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NEWS (AUGUST 2016): City approves safe injection sites, as council embraces a public health approach

August 26th, 2016 · No Comments

PHOTO COURTESY BRITISH COLUMBIA CENTRE FOR EXCELLENCE IN HIV/AIDS: After a spirited debate on July 14, city council voted 36 to 3 to establish three Supervised Injection Sites throughout the city. According to research from the British Columbia Centre for Excellence in HIV/AIDS, supervised injection facilities can reduce public drug use and overdose deaths, as well as increase access to addiction treatment. People who use safe injection sites are 30 per cent more likely to enter detox programs and 70 per cent less likely to share needles.

PHOTO COURTESY BRITISH COLUMBIA CENTRE FOR EXCELLENCE IN HIV/AIDS: After a spirited debate on July 14, city council voted 36 to 3 to establish three Supervised Injection Sites throughout the city. According to research from the British Columbia Centre for Excellence in HIV/AIDS, supervised injection facilities can reduce public drug use and overdose deaths, as well as increase access to addiction treatment. People who use safe injection sites are 30 per cent more likely to enter detox programs and 70 per cent less likely to share needles.

By Brian Burchell

Spurred on by a recent spike in drug overdose deaths, Toronto City Council voted 36 to 3 on July 14 to establish three Supervised Injection Sites (SIS) throughout the city. Typically run through public health clinics, such sites provide a space for clients to self-administer drugs — which they supply themselves — in a safe environment under the direct supervision of a nurse. It’s a harm reduction strategy that discourages using drugs in public areas, particularly in back alleys and bathrooms.

The sites will be established at locations that currently provide needle exchanges as well as a wide array of health and counselling services: Queen West Central Community Health Centre (on Bathurst Street just south of Queen Street West), the Works (near Victoria and Dundas streets), and the South Riverdale Community Health Centre (at Queen Street and Carlaw Avenue). The city will still need permission from the federal government to set up the locations.

Launching the lengthy council debate, health board chair Joe Mihevc (Ward 21, St. Paul’s West) described the plan as “a paradigm shift around how we deal with addictions, from a model of criminalization and ostracization to a compassionate public health care approach”.

“A person afflicted with addiction needs the opportunity to be treated in a holistic fashion”—Mark Saunders, chief, TPS

However, Giorgio Mammoliti (Ward 7, York West) — who proposed an amendment that failed to pass requiring injection sites to operate exclusively out of hospitals and pharmacies — questioned why the city was facilitating the injection of illegal substances, instead of focusing solely on treatment, such as providing methadone programs for heroin addicts.

The city’s Chief Medical Officer of Health, David McKeown, explained that there are already 10 or so methadone clinics in this city, and that this proposal targets different aspects of addiction: unsafe injections in public spaces, the transmission of diseases like HIV and Hepatitis C through the use of dirty needles, the discarding of used needles, and the increasing risk of users overdosing. He added that 70 per cent of the clean needles the city distributes are within 10 blocks of these proposed locations.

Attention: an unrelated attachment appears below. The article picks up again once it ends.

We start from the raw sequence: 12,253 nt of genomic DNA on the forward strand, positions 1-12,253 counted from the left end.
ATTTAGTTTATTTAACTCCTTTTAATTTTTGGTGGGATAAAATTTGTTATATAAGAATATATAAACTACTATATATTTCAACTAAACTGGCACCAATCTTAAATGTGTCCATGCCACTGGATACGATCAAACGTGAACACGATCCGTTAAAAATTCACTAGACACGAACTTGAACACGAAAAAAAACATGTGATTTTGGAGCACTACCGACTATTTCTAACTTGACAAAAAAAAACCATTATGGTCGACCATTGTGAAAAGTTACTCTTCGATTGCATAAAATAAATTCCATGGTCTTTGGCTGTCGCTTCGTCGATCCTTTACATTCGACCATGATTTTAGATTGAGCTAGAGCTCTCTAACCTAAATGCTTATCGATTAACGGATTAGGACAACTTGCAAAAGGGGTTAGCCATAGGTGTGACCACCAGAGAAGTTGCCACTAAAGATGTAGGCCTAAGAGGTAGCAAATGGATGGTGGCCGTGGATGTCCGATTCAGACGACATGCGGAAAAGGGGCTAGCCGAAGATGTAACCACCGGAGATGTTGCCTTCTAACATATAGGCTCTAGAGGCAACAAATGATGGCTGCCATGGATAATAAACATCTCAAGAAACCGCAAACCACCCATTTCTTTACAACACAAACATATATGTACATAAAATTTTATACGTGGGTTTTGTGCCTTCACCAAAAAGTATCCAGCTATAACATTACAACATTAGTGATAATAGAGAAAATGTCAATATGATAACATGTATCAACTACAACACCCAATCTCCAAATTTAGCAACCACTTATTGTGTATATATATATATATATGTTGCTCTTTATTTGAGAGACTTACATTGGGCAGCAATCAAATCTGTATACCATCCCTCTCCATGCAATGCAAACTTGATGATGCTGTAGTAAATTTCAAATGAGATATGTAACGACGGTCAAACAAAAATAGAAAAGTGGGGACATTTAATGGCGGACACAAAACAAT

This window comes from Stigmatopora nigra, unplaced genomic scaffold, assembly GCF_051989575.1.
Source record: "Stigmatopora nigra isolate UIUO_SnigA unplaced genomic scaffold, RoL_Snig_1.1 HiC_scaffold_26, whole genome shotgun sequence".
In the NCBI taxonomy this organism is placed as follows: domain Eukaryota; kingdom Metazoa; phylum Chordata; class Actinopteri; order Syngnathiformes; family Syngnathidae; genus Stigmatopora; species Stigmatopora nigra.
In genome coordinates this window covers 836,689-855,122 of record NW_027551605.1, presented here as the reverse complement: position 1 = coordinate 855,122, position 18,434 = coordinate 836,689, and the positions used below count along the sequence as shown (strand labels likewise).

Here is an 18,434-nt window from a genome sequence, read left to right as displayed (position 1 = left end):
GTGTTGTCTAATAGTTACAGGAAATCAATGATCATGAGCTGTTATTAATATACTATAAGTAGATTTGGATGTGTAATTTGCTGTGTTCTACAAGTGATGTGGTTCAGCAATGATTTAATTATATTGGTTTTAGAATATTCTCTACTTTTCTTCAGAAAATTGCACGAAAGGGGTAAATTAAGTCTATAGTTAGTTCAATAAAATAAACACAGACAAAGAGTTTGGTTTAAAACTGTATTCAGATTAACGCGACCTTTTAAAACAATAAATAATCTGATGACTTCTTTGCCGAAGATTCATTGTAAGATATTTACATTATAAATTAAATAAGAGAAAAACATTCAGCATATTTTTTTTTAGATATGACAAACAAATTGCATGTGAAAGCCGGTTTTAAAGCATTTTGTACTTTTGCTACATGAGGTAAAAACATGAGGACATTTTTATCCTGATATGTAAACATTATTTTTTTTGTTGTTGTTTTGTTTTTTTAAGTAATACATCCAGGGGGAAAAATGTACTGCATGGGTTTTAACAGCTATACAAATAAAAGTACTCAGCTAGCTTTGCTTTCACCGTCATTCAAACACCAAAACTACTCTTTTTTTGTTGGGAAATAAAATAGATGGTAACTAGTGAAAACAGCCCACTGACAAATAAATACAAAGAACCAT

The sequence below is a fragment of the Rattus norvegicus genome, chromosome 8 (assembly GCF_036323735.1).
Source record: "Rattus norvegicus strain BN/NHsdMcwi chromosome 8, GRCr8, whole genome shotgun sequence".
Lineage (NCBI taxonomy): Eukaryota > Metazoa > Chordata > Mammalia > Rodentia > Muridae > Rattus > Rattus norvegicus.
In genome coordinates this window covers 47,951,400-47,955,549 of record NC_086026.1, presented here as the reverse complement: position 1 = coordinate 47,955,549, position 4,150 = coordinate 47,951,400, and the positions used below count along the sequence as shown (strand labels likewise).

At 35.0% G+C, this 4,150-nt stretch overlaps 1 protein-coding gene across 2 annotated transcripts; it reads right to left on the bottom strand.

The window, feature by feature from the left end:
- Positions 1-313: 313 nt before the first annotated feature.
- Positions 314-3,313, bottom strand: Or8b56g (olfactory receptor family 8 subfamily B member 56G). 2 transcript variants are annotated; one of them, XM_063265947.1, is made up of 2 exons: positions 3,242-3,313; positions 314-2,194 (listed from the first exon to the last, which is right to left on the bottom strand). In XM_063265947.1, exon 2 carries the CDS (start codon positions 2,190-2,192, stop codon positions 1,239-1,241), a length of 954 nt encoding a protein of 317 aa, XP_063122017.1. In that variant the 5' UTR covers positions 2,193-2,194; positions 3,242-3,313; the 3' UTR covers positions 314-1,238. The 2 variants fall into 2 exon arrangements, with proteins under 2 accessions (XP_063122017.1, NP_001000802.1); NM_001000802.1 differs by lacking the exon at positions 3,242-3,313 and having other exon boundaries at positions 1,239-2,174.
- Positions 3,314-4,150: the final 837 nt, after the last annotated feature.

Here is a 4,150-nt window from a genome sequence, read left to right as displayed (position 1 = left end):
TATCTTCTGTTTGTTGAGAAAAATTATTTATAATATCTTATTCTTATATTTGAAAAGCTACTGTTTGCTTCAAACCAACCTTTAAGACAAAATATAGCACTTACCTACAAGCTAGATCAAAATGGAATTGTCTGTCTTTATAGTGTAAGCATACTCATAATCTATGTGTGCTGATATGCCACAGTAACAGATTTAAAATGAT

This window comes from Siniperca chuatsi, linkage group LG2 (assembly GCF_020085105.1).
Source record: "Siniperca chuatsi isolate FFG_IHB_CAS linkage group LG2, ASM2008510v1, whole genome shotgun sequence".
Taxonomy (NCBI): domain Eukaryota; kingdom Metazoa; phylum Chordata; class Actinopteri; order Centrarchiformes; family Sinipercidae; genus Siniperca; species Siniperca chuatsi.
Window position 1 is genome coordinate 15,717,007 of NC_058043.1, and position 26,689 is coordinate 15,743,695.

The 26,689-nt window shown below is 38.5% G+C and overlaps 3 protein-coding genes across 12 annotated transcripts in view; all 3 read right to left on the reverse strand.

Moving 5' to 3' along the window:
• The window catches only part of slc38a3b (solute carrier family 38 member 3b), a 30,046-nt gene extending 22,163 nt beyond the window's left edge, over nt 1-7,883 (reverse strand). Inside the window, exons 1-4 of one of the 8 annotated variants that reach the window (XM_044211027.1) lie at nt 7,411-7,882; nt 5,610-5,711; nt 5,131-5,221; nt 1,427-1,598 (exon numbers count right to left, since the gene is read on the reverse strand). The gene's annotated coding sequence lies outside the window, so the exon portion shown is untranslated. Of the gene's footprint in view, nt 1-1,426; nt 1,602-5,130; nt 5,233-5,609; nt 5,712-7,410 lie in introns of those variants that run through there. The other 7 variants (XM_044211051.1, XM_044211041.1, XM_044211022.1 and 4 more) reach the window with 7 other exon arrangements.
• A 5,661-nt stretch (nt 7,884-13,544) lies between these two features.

Other speakers questioned the $1.7 million annual expense. McKeown was optimistic that the province would cover 100 per cent of the expense as it is considered health care, a provincial jurisdiction.

Mike Layton (Ward 19, Trinity-Spadina) chronicled the “very fulsome dialogue” the city held with the communities in which the injection sites will be located. He was pleased with the extent to which stakeholders embraced “a compassionate approach to people not property”.

Letters were received from the Downtown Yonge Business Improvement Area (BIA) and the Toronto Police Service (TPS).

The BIA chair, Paul Seaman, supported the city’s efforts in “finding a harm reduction solution for at-risk individuals”, but urged that “specific metrics” be put in place to gauge the impact the operations will have around the site locations.

Police Chief Mark Saunders expressed strong support based on his view that a “person afflicted with addiction needs the opportunity to be treated in a holistic fashion and be offered services to become and remain whole”. He added that having drug users under supervision gives health professionals an opportunity “to provide information to [their] clients to undertake activity to break the cycle of addiction, [and] encourage them to rehabilitate. I see this as a public safety issue as well.”

Although Major John Tory admitted to having some initial discomfort with the idea, he explained that he came to support it after seeing a parallel between addiction and autism. He has fought personally to ensure that those who suffer from autism — a disease of the mind, like addiction — are not treated as second-class citizens, and he said that he now thinks drug addicts deserve the same protection.

“This is the right thing to do, it’s the moral thing to do, [and] it will save lives,” concluded Tory.

Joe Cressy (Ward 20, Trinity-Spadina), chair of the Toronto Drug Strategy Implementation Panel, stickhandled the file for the last 18 months and had the last word.

He described the proposal as “one part of a comprehensive approach to drug use that includes treatment, prevention, harm reduction, and yes, enforcement,” and added that he did not expect so many local residents and business-owners to come out and say “yes, in my backyard”.

“I could not be prouder.”

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